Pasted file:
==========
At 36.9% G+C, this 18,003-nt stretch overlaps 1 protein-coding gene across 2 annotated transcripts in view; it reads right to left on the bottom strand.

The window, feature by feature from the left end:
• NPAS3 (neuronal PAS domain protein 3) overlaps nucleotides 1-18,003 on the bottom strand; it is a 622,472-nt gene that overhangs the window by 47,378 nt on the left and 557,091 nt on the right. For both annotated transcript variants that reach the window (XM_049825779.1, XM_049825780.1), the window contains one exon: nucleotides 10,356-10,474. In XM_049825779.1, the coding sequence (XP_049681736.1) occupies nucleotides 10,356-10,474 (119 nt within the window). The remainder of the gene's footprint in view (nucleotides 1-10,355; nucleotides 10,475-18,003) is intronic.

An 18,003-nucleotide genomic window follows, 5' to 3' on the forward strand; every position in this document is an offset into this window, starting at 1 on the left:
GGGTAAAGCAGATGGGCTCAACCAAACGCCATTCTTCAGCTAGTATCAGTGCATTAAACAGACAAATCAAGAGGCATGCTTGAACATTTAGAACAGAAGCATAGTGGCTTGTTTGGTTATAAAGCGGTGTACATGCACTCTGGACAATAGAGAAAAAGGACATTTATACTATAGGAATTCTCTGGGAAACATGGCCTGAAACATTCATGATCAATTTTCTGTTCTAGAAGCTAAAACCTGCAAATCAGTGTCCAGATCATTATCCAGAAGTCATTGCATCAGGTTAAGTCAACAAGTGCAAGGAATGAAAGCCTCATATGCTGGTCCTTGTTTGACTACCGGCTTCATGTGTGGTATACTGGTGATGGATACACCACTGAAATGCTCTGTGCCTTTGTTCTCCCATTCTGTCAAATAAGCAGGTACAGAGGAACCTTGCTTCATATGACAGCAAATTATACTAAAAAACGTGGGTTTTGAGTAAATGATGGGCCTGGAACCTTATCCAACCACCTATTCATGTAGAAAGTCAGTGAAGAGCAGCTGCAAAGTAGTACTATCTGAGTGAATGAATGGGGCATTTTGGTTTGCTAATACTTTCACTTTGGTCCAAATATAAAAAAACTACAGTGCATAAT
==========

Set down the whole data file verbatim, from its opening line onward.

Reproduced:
At 36.9% G+C, this 18,003-nt stretch overlaps 1 protein-coding gene across 2 annotated transcripts in view; it reads right to left on the bottom strand.

The window, feature by feature from the left end:
• NPAS3 (neuronal PAS domain protein 3) overlaps nucleotides 1-18,003 on the bottom strand; it is a 622,472-nt gene that overhangs the window by 47,378 nt on the left and 557,091 nt on the right. For both annotated transcript variants that reach the window (XM_049825779.1, XM_049825780.1), the window contains one exon: nucleotides 10,356-10,474. In XM_049825779.1, the coding sequence (XP_049681736.1) occupies nucleotides 10,356-10,474 (119 nt within the window). The remainder of the gene's footprint in view (nucleotides 1-10,355; nucleotides 10,475-18,003) is intronic.

An 18,003-nucleotide genomic window follows, 5' to 3' on the forward strand; every position in this document is an offset into this window, starting at 1 on the left:
GGGTAAAGCAGATGGGCTCAACCAAACGCCATTCTTCAGCTAGTATCAGTGCATTAAACAGACAAATCAAGAGGCATGCTTGAACATTTAGAACAGAAGCATAGTGGCTTGTTTGGTTATAAAGCGGTGTACATGCACTCTGGACAATAGAGAAAAAGGACATTTATACTATAGGAATTCTCTGGGAAACATGGCCTGAAACATTCATGATCAATTTTCTGTTCTAGAAGCTAAAACCTGCAAATCAGTGTCCAGATCATTATCCAGAAGTCATTGCATCAGGTTAAGTCAACAAGTGCAAGGAATGAAAGCCTCATATGCTGGTCCTTGTTTGACTACCGGCTTCATGTGTGGTATACTGGTGATGGATACACCACTGAAATGCTCTGTGCCTTTGTTCTCCCATTCTGTCAAATAAGCAGGTACAGAGGAACCTTGCTTCATATGACAGCAAATTATACTAAAAAACGTGGGTTTTGAGTAAATGATGGGCCTGGAACCTTATCCAACCACCTATTCATGTAGAAAGTCAGTGAAGAGCAGCTGCAAAGTAGTACTATCTGAGTGAATGAATGGGGCATTTTGGTTTGCTAATACTTTCACTTTGGTCCAAATATAAAAAAACTACAGTGCATAAT